And since you insist on diminishing my deities, you're pretty much claiming,
"My God is bigger than your God." This is something little children do.
Perhaps you oughta grow up!
Post by Glorfindel
Glorfindel wrote: I have known a number of Asatruar and have been invited
to, and
attended, sumbol and blot with them. Some of them have
attended the Episcopal Mass with me and been treated as honored guests.
There are times that I feel obligated to attend funerals and weddings of
friends and family who happen to be Christian. When I go to such events, I
go with my posse of Heathen Deities and the Valkyries by my side. In my
mind's eye, I envision them protecting me from the ill effects of Jehovah.
They sit next to me in the pew while wearing their splendid armour. And
when prayers are raised to Jehovah and hymns are sung in honour of him, I
tune out and listen to a great rendition of a poem Bragi whispers into my
ears. Then Odin leans over, pats my arm and tells me, "This bullsh*t will
be over soon enough. Just hang in there." Then when I leave that church, I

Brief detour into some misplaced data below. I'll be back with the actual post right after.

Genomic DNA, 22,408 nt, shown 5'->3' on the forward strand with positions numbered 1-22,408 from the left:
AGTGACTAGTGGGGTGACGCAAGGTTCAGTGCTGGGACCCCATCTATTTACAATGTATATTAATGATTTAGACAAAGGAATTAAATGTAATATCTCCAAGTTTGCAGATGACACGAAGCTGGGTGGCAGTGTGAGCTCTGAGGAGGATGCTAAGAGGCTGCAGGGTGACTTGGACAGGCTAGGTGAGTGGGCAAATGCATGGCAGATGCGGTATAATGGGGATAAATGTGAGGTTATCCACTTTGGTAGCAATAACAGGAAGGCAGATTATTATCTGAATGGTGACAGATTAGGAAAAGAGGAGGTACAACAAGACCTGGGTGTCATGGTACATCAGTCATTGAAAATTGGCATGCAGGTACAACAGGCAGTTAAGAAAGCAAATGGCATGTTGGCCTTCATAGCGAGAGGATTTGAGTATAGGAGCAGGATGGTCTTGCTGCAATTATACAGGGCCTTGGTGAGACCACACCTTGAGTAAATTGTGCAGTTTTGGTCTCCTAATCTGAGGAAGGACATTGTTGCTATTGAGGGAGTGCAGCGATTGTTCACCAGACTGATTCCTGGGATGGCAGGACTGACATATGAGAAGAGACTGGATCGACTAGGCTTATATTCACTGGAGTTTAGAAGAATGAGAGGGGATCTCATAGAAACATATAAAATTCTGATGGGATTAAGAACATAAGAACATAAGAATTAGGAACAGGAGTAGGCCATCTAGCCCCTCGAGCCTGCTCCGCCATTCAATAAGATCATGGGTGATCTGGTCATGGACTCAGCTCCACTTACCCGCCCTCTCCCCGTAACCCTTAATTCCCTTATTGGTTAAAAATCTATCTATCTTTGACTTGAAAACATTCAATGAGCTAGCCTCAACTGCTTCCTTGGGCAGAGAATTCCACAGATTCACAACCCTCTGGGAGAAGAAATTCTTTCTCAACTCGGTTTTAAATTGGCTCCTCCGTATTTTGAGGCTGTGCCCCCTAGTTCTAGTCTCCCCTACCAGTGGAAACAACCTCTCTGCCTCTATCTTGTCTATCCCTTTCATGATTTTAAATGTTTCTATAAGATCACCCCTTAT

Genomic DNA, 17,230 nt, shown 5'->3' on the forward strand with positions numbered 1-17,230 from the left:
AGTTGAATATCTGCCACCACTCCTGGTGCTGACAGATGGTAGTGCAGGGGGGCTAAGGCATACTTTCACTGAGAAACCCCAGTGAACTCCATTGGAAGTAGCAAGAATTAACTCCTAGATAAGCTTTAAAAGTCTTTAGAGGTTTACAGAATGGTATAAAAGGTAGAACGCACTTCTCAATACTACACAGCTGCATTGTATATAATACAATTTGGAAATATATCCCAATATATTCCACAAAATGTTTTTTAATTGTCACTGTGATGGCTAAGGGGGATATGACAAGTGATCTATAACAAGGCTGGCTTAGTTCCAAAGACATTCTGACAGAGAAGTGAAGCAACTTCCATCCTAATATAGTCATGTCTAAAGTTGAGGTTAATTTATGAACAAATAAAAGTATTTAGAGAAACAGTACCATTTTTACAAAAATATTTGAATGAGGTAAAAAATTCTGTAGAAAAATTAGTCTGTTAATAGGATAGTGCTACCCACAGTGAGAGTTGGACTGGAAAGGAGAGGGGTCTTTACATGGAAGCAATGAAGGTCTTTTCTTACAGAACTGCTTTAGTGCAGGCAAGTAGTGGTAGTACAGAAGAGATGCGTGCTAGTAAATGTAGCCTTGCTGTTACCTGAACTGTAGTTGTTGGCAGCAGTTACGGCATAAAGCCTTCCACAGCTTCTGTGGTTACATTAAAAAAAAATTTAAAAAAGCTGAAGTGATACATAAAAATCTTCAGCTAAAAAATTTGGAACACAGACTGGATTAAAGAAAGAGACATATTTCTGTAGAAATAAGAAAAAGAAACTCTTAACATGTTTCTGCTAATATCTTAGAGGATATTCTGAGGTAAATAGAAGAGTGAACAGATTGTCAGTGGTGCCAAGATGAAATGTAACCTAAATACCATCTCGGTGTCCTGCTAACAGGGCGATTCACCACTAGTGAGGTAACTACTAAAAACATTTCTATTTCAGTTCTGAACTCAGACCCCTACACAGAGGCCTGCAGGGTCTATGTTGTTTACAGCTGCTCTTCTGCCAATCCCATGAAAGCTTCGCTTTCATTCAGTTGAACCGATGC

let out a sigh of relief! "Whew...thanks be to the Gods for not abandoning
me to the clutches of Jehovah!" I didn't hear a damned thing that pastor
said either! ;-)
Post by Glorfindel
I wish you well in your faith and mean you no disrespect.
Your faith *is* disrespect!

Heidi
Heidi Graw
2006-04-06 08:53:23 UTC
Permalink
Post by Glorfindel
Pagans are sometimes (often?) ex-Christians who have been hurt
by more fundamentalist Christian denominations.
Glorfindel, I'm going to give you an example of how Christians harm other
Christians in a way where the harmed Christian will still remain within the
fold.

A while back my mother's cousin died. We called him "Uncle George." He
never spoke about his religious beliefs. He never attended church. No-one
had ever seen him pray. He may have had a religion, or he may not have had
a religion. Whatever it was, was between him and his Deity, if any.

My aunt and their grandson had latched onto a Christian fundamentalist cult
and became active members. When Uncle George died, my aunt arranged for a
secular meeting to be held in the funeral home. It was to be a "Celebration
of his life." Those who had known Uncle George spoke up to eulogize the
man. The speakers all consecrated Uncle Georg's soul to whatever Deity he
may have believed in. His many virtues were bragged about. Uncle George